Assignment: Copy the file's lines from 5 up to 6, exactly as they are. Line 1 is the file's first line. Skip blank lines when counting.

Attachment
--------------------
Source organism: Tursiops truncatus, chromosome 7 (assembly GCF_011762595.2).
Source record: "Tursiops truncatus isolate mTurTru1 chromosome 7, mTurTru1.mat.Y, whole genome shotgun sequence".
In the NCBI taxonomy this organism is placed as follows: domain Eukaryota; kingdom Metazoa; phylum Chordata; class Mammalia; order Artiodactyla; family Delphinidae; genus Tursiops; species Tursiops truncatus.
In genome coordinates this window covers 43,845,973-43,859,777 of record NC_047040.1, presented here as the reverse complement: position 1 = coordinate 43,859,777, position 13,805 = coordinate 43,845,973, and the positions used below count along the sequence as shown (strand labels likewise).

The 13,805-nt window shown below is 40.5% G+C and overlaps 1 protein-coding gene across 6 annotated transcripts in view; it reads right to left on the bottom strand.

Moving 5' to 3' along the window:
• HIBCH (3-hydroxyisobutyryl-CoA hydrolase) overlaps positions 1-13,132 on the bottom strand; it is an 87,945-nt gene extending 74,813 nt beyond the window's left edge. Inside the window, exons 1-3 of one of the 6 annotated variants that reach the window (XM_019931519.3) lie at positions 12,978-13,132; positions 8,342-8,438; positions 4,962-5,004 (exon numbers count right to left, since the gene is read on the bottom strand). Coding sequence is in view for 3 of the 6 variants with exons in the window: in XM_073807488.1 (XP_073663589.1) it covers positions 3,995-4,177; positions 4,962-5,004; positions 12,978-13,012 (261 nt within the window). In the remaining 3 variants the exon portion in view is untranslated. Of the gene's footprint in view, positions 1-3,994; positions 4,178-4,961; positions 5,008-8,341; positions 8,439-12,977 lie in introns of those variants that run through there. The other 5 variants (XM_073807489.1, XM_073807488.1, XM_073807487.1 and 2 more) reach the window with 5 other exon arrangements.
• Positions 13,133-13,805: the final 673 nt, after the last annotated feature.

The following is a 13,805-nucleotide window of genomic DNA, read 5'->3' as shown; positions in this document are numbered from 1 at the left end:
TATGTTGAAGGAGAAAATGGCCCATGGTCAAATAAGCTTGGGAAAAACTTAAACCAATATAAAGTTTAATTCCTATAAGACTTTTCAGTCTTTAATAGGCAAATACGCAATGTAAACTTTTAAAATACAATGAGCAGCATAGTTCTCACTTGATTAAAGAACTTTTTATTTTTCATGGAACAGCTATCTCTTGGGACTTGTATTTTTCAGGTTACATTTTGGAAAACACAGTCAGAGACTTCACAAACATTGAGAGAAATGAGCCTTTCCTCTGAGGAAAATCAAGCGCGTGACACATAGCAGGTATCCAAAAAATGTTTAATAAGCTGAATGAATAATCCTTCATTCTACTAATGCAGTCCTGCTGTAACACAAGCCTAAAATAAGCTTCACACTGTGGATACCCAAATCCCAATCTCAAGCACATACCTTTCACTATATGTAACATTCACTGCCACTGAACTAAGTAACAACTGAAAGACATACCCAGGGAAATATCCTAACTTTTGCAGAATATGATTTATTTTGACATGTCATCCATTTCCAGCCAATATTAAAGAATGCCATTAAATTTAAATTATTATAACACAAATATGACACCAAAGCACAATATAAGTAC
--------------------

The 13,805-nt window shown below is 40.5% G+C and overlaps 1 protein-coding gene across 6 annotated transcripts in view; it reads right to left on the bottom strand.

Moving 5' to 3' along the window: